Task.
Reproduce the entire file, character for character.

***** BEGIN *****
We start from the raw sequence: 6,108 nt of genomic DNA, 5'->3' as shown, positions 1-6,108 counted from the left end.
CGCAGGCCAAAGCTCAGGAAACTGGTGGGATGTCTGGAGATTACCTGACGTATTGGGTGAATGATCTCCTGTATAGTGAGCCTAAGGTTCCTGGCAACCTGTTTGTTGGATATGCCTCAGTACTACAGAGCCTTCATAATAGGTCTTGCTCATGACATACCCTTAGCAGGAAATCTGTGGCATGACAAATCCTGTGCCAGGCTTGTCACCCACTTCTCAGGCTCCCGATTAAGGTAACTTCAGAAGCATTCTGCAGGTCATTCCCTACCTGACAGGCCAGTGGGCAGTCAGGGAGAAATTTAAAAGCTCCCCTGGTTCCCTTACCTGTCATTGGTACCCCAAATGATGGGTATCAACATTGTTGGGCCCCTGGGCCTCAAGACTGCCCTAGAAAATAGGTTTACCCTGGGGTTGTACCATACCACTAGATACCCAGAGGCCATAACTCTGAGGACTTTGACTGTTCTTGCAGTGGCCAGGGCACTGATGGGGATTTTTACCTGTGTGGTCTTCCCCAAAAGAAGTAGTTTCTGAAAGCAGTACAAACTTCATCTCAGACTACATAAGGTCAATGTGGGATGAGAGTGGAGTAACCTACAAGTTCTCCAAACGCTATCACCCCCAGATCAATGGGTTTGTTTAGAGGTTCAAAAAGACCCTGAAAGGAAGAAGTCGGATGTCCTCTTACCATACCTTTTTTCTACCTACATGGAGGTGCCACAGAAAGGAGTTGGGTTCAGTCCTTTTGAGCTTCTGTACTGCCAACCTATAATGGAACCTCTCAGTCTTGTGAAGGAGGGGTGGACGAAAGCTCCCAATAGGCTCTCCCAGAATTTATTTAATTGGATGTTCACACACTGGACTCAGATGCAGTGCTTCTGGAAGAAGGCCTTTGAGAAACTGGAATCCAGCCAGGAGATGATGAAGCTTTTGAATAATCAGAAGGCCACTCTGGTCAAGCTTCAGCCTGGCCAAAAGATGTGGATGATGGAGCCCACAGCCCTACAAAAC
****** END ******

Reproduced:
We start from the raw sequence: 6,108 nt of genomic DNA, 5'->3' as shown, positions 1-6,108 counted from the left end.
CGCAGGCCAAAGCTCAGGAAACTGGTGGGATGTCTGGAGATTACCTGACGTATTGGGTGAATGATCTCCTGTATAGTGAGCCTAAGGTTCCTGGCAACCTGTTTGTTGGATATGCCTCAGTACTACAGAGCCTTCATAATAGGTCTTGCTCATGACATACCCTTAGCAGGAAATCTGTGGCATGACAAATCCTGTGCCAGGCTTGTCACCCACTTCTCAGGCTCCCGATTAAGGTAACTTCAGAAGCATTCTGCAGGTCATTCCCTACCTGACAGGCCAGTGGGCAGTCAGGGAGAAATTTAAAAGCTCCCCTGGTTCCCTTACCTGTCATTGGTACCCCAAATGATGGGTATCAACATTGTTGGGCCCCTGGGCCTCAAGACTGCCCTAGAAAATAGGTTTACCCTGGGGTTGTACCATACCACTAGATACCCAGAGGCCATAACTCTGAGGACTTTGACTGTTCTTGCAGTGGCCAGGGCACTGATGGGGATTTTTACCTGTGTGGTCTTCCCCAAAAGAAGTAGTTTCTGAAAGCAGTACAAACTTCATCTCAGACTACATAAGGTCAATGTGGGATGAGAGTGGAGTAACCTACAAGTTCTCCAAACGCTATCACCCCCAGATCAATGGGTTTGTTTAGAGGTTCAAAAAGACCCTGAAAGGAAGAAGTCGGATGTCCTCTTACCATACCTTTTTTCTACCTACATGGAGGTGCCACAGAAAGGAGTTGGGTTCAGTCCTTTTGAGCTTCTGTACTGCCAACCTATAATGGAACCTCTCAGTCTTGTGAAGGAGGGGTGGACGAAAGCTCCCAATAGGCTCTCCCAGAATTTATTTAATTGGATGTTCACACACTGGACTCAGATGCAGTGCTTCTGGAAGAAGGCCTTTGAGAAACTGGAATCCAGCCAGGAGATGATGAAGCTTTTGAATAATCAGAAGGCCACTCTGGTCAAGCTTCAGCCTGGCCAAAAGATGTGGATGATGGAGCCCACAGCCCTACAAAAC